A “real estate investment trust” (“REIT”) may be a trust, corporation, or association that owns (and sometimes operates) real estate. Ownership in a REIT takes the form of transferable shares or “certificates of interest.” Owners expect to receive periodic distributions of income from the REIT. The shares in many REITs are publicly traded. REITs can also be privately held and sold through private placements. REITs provide a structure for investing in real estate similar to the structure mutual funds provide for investing in stocks. The value of an investment in a REIT will be heavily affected by the REIT’s underlying real estate assets and operating costs.
Traded vs. Non Traded REITS
According to the Financial Industry Regulatory Authority (“FINRA”), non-traded REITs pose additional risks not associated with traded REITs. Traded REITs are openly traded on national securities exchanges, which allow investors to buy or sell with relative ease. Non-traded REITs, on the other hand, are not listed on any national securities exchanges and pose liquidity problems. Despite a specified portion of shares being “redeemable” each year, the redemption price is usually below the current value. Non-traded REITs also typically charge investors higher fees, leaving fewer dollars for the actual investment. REIT distributions can also be suspended or stopped by the REIT’s board of directors. Early on, REITs are not likely to produce returns, and distributions are often paid out of investment capital. This means that distributions are not derived from income-producing property, but from cash reserves or new investors.
Exchange Traded Funds
An ETF is an investment fund, similar to a mutual fund, but it can be traded on stock exchanges throughout the trading day at a fluctuating market price, much like stocks. (A standard, open-end mutual fund may be resold by the investor directly to the mutual-fund company only at a price determined by the fund’s net asset value at the day’s end.) ETF’s generally hold stocks, bond or commodities and often track an index. ETFs gained in popularity in the U.S. following the introduction of Standard & Poor’s Depositary Receipts (“SPDRs” or “Spiders”) in 1993, which were intended to track the results of the S&P 500 Index. The number and types of ETFs has grown, including ETFs that are highly complex and that invest in less traditional strategies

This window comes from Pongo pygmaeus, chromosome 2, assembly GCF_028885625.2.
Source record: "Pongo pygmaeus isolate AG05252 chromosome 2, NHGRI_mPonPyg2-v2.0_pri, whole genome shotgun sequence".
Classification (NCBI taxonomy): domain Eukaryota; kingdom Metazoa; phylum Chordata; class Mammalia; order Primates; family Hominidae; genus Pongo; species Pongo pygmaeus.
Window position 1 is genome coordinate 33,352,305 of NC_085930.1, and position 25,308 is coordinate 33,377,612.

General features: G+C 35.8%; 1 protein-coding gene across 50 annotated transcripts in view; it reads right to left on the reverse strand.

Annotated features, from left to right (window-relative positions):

Promissory notes are simply contracts under which an investor loans a specific sum of principal in exchange for the promise to receive interest over the term of the note, plus return of the principal at maturity. Payment of interest and repayment of principal depend on the borrower’s creditworthiness and the security and value of the collateral underlying the note, if any. While promissory notes may sound secure, they can be quite risky.
Variable annuities are an insurance product, a contract between you and an insurance company. They combine the features of an annuity (a guaranteed single or periodic payment from an insurance company) with the possibility of market gain (or loss) depending on the performance of an underlying investment strategy (the “variable” part of the investment), similar to a mutual fund. Thus, the insurance company guarantees a minimum payment and any remaining payments can vary depending upon the performance of the underlying investments. Common drawbacks to variable annuities include substantial penalties for early withdrawal, the potential for substantial fees and expenses, and the addition of credit risk (the risk that the insurance company might default on its contractual obligations to you) to the market risk of your chosen investment strategy.
Penny Stocks/Microcap Fraud
In the U.S., shares trading for less than one dollar are known as microcap or penny stocks. Their low valuation and low trading volumes make them susceptible to price manipulation schemes. Penny stocks also lack transparency in their underlying business and operations and often do not have a verifiable financial history, making them susceptible to securities fraud schemes.
Options are one of the most common types of derivative investments available to individual investors. Derivative investments are contracts that derive their value from another, underlying investment (e.g., a stock, bond, or commodity). A stock option, for example, may give its holder the right (but not the obligation) to buy or sell shares of stock at a specified price. An option that gives the holder the right to buy something at a specified price at or before a future date is known as a “call.” An option that gives the holder the right to sell something at a specified price at or before a future date is known as a “put.” Many options are traded on the Chicago Board Options Exchange (“CBOE”). Sometimes options are used for hedging (offsetting potential losses in another investment) or employee compensation (employee stock options). When used for speculation, options and other derivatives can present very high levels of risk.